MD: Personally, I honestly don’t think so and any gains that are achieved will be modest at best. Data is the best indicator of success. Moreover, data “depersonalizes” the challenge of school improvement and places the focus solely on moving the numbers! Oftentimes, I would encourage teachers and families NOT to get mad at each other, but to get mad at the data together! I explained that we were all on the same team, striving to provide the best strategies and teaching methods to improve the data and if we were successful in doing that, then ultimately the students would benefit!
IDVW: In what ways did you use data to aid in school improvement?
MD: We used all sorts of data to support and confirm our improvement efforts. Attendance data, academic data, state test data, student voice surveys, family engagement surveys. In addition, we often created data walls to routinely showcase ELA and math data and all data were used to gauge and to celebrate ALL academic achievement. You name it, we did it or we tried it. Data was viewed as our barometer for success and it was reviewed regularly and acted upon immediately, in a unified effort from teachers and support staff. We didn’t blame each other for the data, rather we mobilized together to do something about the data, in the best interest of the students.
IDVW: Did you encounter any resistance to using data? From whom? What were the reasons for the resistance?
MD: Initially, there was some resistance to using data to drive improvement efforts because in previous situations, these teachers had received little to no support with using data to impact their instruction. Therefore, they were often given data with no guidance or support in how to use it. My leadership team and I made sure that teachers were clear about the data goals and objectives and we provided collaborative support to them on a consistent basis. Once teachers and staff understood that the offered support was not an attack against their teaching skill or ability, they were more willing to build their capacity around using data to drive and improve their classroom instruction.
IDVW: How do you overcome the resistance to using data?
MD: In most cases, resistance comes from a lack of clear understanding about what the data is saying, coupled with the lack of clarity around expectations as to what is to be done with the data. When you add to this mix, the lack of support and professional development around using data, then it is clear why there can and should be resistance. However, once these barriers are removed from the process and teachers feel supported on their data use journey, then many become actively involved in using data to drive instruction. In some cases, there must be firm but fair consequences in place for recalcitrant teachers or for non compliant teachers, who are not serving the best interest of students and families, by either their refusal or incapacity to effectively use data. Consequences would range from personalized action plans with timed goals and objectives to termination for conduct detrimental to the order.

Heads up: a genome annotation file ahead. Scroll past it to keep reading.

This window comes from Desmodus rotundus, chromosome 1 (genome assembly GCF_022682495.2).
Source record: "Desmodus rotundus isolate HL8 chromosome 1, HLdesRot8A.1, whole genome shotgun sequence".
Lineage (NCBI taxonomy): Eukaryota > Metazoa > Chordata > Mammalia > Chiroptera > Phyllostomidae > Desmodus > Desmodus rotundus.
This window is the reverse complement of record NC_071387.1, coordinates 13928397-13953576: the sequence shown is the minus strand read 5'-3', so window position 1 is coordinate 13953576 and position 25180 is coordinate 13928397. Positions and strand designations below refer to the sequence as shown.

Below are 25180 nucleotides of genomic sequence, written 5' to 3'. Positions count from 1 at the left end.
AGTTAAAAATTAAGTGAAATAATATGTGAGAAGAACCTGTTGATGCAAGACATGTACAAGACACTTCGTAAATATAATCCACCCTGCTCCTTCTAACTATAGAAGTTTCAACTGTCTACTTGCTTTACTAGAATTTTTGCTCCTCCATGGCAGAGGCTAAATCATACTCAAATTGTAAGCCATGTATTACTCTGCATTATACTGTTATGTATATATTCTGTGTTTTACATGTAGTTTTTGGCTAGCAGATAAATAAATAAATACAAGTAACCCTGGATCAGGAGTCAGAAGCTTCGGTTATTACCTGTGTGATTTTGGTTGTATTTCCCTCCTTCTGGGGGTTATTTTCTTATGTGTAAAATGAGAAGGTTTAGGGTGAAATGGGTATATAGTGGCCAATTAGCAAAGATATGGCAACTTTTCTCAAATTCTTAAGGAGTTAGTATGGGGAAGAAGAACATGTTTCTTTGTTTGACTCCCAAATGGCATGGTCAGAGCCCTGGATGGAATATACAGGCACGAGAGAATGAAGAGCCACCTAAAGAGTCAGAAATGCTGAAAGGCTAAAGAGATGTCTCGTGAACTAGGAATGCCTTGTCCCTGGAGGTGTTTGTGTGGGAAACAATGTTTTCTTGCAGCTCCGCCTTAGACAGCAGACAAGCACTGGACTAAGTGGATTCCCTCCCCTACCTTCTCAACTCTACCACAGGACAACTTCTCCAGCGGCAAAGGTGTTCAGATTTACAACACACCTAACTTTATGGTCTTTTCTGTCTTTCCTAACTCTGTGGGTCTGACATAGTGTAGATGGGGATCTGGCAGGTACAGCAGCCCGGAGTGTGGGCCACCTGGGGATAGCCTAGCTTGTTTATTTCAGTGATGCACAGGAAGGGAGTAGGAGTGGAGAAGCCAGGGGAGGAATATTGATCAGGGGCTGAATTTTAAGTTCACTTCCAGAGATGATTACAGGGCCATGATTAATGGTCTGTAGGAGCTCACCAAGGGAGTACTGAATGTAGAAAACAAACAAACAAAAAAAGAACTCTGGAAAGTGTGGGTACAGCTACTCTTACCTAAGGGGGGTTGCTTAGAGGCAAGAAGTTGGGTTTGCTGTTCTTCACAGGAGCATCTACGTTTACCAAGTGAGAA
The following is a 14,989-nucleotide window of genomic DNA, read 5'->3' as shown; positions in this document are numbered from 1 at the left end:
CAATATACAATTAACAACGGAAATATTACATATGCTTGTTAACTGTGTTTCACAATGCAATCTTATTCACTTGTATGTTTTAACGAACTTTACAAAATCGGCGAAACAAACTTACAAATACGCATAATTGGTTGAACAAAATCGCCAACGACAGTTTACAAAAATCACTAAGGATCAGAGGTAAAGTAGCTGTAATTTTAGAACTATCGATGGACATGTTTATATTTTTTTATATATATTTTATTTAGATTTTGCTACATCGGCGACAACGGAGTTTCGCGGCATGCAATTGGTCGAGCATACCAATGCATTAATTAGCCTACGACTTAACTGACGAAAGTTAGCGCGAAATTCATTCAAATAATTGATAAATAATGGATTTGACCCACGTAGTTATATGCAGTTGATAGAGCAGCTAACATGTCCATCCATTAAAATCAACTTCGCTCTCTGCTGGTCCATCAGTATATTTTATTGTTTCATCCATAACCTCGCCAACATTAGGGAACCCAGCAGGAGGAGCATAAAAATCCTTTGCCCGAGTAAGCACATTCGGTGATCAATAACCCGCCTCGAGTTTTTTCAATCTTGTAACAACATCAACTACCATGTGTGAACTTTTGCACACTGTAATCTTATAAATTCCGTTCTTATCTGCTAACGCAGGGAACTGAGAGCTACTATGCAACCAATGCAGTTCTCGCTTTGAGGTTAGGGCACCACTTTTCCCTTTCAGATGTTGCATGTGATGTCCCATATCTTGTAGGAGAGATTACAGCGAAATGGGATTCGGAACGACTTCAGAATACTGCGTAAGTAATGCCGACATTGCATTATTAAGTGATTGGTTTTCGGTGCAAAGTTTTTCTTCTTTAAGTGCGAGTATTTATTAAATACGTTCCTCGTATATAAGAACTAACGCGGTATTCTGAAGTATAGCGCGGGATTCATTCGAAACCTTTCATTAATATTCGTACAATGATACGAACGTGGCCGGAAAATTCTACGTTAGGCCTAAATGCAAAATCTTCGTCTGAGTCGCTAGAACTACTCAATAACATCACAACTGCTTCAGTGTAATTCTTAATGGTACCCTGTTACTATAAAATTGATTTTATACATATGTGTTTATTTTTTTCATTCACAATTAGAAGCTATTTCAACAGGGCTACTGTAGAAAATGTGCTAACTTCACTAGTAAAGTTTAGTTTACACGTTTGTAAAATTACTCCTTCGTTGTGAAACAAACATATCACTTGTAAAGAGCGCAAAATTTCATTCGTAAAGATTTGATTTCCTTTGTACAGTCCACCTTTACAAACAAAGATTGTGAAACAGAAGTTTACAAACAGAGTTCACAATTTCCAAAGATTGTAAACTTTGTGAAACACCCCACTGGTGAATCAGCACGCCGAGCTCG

IDVW: Let’s talk about student voice. How is that related to student engagement and achievement?
MD: Student voice is related to student engagement because if students don’t feel safe and comfortable in class, then it will be difficult for them to fully benefit from instruction, thus limiting their academic achievement. I have always lived by the adage, “Students and families don’t care how much you know until they know how much you care.” To me, that means actually listening to student voice data and acting on it, on behalf of the students. Order precedes learning, so the number one goal of school administrators must be to create safe classroom spaces that are conducive to teaching and learning and that involves listening to the student voices in the school.
IDVW: How do you use data in terms of student voice?
MD: We used student voice data to create classroom and schoolwide systems and policies that were supportive to teaching and learning. For example, when we learned that students didn’t feel comfortable asking questions in class, we created and instituted a “no negative comment” policy in classrooms so that when a question was asked, there were no negative comments made about what was said. No sarcasm, innuendo, laughing, etc. and once teachers became adept at recognizing when this was happening, the better classroom management became and the more student engagement increased. Another example is when students complained about the state of the bathrooms due to decay and disrepair. Our school community mobilized a fundraising campaign which was supported by our Board to raise $75,000 for an overhaul of our bathrooms. The same mobilization effort occured to provide our students with a safe playground space in which to play. In both cases, it was the voice of the students and the families that spearheaded these changes in the school using the data from the student voice surveys. To date, those are two accomplishments that I am very proud of and use as my personal proof that using data works to make improvements in an organization.
Q: As for Family Engagement, why is that so important to student achievement?
MD: Family engagement is critical to student achievement because we all have to be on the same team, rowing in the same direction for the student to be successful. Families always responded well to student and family surveys because it was their assurance that the school took the success of their child’s educational experience seriously and was committed to doing something about it. We just didn’t collect data to collect it and sit it on the shelf. We used the data to impact what we were doing with their children on a regularly basis and as a result, student achievement soared and family engagement increased dramatically. The data clearly shows that schools are more successful when families are proactively engaged in the educational process of their children.